Sir Ernest Shackleton’s famous newspaper ad for his historic 1914 Antarctic sailing expedition read:
“Men Wanted for Hazardous Journey. Small wages, bitter cold, long months of darkness, constant danger, safe return doubtful. Honour and recognition in case of success.”
The irresistible human attraction to explore the far corners of the Earth, despite the uncertainties, discomforts and hazards, and without any obvious reward other than the experience of the voyage itself, defies reason and is impossible to describe to someone not gifted (or afflicted) with the obsession. The success of Sir Shackleton’s ad shouldn’t be too much of a surprise.
For the first time in our journey, we’re exploring what must be on any list of the of the world’s most remote destinations. Bouncing around the Marquesas islands and experiencing a small slice of the slow and simple Polynesian lifestyle feels a bit like exploring in a different era of history. The yachting facilities are almost non-existent (good luck trying to find even a fuel dock) other boats are few and far between, and most of the small Polynesian villages lack what we (westerners) think of as essentials to survival (things like banks and internet connections… even finding a phone booth is a challenge). But for people who go out into the abyss searching the far the side of the world, these are signs of success, because it means you’ve found what you were looking for.
We’ve done pretty well in avoiding injuries and expensive learning lessons lately, but that changed a couple of days ago as we got on the dinghy in a small Polynesian town on Tahuata and headed back to the boat for the night. The dinghy is notorious for creating many of the practical hazards that cruising sailors face, particularly in a place like Tahuata which is so basic that they don’t even have a dinghy dock to make a safe landing. So we pulled the dinghy off the rocky beach and pushed it out into the (mostly) small waves, then quickly tried to start the outboard engine. This was the precise moment when we failed to notice the incoming medium sized wave, so as I pulled the starter cord on the outboard, the swell swept beneath the dinghy and threw me backwards overboard. That would have been a particularly funny moment worthy of a photograph, except for two problems. First was the fact that the camera (a very expensive one) was in my backpack, now about 12″ beneath the surface of the Pacific Ocean. Second was that in the chaos of my futile attempt to get the backpack out of the water before the camera filled with saltwater, I stepped on a rock, which grabbed my big toenail, and separated it from the toe itself, leaving it attached only at the base and leaving a bloody mess dripping into the sea. The “funny” was difficult to find in this situation, and the photo op instantly destroyed along with the camera itself.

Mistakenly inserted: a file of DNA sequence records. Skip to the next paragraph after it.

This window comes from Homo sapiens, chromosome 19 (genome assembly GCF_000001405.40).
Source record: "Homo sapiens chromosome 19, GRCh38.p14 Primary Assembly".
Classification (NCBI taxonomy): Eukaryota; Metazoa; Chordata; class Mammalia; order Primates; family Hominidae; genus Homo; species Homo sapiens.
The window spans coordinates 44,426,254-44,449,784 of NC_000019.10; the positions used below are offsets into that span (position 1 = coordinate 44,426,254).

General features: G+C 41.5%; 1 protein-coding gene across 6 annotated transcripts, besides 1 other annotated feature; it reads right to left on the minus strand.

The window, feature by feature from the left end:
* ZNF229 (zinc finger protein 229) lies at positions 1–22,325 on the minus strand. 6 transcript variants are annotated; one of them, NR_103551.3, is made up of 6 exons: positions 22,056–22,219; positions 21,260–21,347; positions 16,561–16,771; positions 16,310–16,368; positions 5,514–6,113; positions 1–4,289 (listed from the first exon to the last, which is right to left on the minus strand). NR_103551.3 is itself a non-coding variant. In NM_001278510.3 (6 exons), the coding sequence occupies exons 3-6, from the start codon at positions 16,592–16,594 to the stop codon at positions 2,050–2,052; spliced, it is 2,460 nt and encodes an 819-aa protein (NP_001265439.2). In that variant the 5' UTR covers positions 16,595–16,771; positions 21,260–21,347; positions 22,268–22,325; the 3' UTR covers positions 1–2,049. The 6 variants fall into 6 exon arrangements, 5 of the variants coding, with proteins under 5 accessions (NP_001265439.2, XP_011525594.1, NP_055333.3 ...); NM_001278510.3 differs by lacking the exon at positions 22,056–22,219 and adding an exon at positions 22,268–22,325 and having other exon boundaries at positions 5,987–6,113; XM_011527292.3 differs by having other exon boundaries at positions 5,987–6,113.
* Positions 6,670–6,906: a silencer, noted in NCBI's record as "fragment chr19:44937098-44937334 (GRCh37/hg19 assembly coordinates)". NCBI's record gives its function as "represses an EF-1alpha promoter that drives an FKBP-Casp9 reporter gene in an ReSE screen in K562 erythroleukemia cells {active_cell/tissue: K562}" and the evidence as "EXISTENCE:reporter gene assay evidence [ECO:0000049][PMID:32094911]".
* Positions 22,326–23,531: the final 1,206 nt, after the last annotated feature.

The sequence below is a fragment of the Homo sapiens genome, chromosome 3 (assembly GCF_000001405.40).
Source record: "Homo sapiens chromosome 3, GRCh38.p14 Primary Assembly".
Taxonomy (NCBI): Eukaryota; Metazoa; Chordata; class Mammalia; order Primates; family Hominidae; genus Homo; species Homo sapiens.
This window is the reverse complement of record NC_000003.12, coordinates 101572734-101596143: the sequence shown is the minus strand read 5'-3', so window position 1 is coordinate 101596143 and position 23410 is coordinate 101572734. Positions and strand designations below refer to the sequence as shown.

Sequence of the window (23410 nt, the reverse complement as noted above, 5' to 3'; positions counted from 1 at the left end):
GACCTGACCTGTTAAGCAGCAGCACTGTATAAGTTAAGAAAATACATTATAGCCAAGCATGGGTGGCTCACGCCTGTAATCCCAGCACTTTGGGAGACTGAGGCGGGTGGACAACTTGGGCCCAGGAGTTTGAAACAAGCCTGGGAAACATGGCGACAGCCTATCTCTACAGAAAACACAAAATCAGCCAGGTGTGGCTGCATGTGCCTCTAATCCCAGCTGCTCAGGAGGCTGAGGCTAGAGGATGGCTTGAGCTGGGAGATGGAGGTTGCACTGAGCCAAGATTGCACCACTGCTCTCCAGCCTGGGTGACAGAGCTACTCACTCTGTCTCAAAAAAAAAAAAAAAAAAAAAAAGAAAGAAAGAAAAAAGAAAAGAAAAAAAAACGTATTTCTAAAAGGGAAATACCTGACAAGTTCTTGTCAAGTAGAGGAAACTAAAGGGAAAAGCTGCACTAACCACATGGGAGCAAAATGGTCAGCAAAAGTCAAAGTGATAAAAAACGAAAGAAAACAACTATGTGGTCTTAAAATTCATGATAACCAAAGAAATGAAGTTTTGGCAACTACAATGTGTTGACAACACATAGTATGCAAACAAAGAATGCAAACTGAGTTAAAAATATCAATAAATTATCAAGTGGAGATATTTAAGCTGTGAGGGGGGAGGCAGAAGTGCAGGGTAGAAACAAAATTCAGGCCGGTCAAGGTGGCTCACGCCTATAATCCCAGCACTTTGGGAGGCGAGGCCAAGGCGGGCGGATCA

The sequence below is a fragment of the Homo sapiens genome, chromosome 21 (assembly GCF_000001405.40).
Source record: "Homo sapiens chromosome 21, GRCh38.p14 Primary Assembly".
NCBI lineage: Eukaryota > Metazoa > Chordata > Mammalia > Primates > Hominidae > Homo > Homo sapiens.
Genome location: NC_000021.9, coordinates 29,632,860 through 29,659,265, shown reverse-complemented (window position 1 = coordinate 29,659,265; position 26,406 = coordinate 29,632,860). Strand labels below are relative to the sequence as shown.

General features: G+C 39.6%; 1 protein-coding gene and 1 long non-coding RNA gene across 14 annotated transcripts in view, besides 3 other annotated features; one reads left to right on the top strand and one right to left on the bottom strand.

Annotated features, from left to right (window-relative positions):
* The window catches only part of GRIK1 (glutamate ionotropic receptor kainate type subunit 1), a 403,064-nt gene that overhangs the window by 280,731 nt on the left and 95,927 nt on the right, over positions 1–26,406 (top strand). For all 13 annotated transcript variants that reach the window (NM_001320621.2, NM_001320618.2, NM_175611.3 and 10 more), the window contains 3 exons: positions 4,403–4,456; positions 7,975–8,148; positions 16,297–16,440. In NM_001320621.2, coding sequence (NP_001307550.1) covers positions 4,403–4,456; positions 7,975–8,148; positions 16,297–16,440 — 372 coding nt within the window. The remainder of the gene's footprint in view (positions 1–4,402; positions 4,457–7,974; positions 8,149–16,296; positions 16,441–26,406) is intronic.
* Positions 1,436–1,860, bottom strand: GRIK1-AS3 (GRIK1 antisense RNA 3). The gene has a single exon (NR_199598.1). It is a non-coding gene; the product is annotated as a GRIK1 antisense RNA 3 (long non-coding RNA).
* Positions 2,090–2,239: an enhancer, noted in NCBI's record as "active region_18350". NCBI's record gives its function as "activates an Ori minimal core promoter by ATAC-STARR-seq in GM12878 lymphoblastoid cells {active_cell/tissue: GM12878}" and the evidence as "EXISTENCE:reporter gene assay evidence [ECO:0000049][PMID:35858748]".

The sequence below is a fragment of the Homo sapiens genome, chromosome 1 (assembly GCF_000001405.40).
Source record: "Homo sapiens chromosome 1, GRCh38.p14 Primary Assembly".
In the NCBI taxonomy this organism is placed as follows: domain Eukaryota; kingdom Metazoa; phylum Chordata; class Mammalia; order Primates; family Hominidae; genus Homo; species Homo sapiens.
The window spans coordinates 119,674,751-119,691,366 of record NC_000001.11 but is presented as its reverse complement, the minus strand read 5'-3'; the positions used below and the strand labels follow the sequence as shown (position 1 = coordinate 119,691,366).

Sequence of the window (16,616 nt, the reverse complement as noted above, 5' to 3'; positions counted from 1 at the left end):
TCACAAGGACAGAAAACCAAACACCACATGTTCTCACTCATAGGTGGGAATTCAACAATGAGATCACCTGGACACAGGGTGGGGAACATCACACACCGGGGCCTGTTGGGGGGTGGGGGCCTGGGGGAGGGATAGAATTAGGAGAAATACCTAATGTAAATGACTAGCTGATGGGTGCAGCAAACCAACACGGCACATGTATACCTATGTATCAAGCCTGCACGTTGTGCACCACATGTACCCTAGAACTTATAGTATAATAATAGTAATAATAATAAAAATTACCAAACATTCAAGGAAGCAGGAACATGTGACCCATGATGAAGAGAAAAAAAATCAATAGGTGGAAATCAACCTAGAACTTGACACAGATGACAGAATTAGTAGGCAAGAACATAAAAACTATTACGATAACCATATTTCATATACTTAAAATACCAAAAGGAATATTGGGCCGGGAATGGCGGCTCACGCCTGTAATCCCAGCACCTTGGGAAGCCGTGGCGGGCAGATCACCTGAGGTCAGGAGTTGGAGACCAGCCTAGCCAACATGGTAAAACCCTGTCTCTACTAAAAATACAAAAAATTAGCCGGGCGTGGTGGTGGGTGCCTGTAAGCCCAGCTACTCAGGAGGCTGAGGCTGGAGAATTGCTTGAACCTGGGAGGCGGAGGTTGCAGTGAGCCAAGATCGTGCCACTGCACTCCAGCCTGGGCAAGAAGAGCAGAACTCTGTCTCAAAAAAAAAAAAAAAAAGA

Unfortunately the saga was not yet over, and if you have a weak stomach for things like blood and torn nails, skip this paragraph. So, back to the toenail, and the problem of its remaining attachment point at its base. Anyone who’s done this before knows that taping it back down to the toe is not going to work – the nail has to come all the way off, meaning a trip to the medical clinic is in order for a quick procedure. The problem in places like Tahuata is that there is no medical clinic, and this leaves us in a bind. The idea of sailing back to Hiva Oa and losing a couple of days seemed pretty intolerable compared to the solution of performing the operation using our own resources. So with a pair of needle nose pliers, a bucket of iced water, three shots of Stoli vodka to numb the senses, and one mighty Sir Shakleton inspired tug, the nail was off and the problem was solved.
So with an expensive and painful learning lesson behind us, we were free to sail to our last Marquesan island, Fatu Hiva. Here we found another stunning rugged cloud covered landscape with weather changing so quickly that it makes you want to just sit on the deck and stare for hours as the scenery changes before your eyes. The tall volcanic mountain peaks in the Marquesas islands and their simple barely-habited Polynesian villages create an environment that feels almost too mysterious to exist in reality, yet here it is.
And with that, our short time in the Marquesas draws to a close. We’re now pulling the anchor and heading for the Toamotu archipelago three days away. With good weather ahead and some of the most unusual ringed island formations anywhere on the planet, we’ll be doing our best to make the passage as quick as possible,
NOTE: data is again difficult here, so additional photos for this post will come shortly.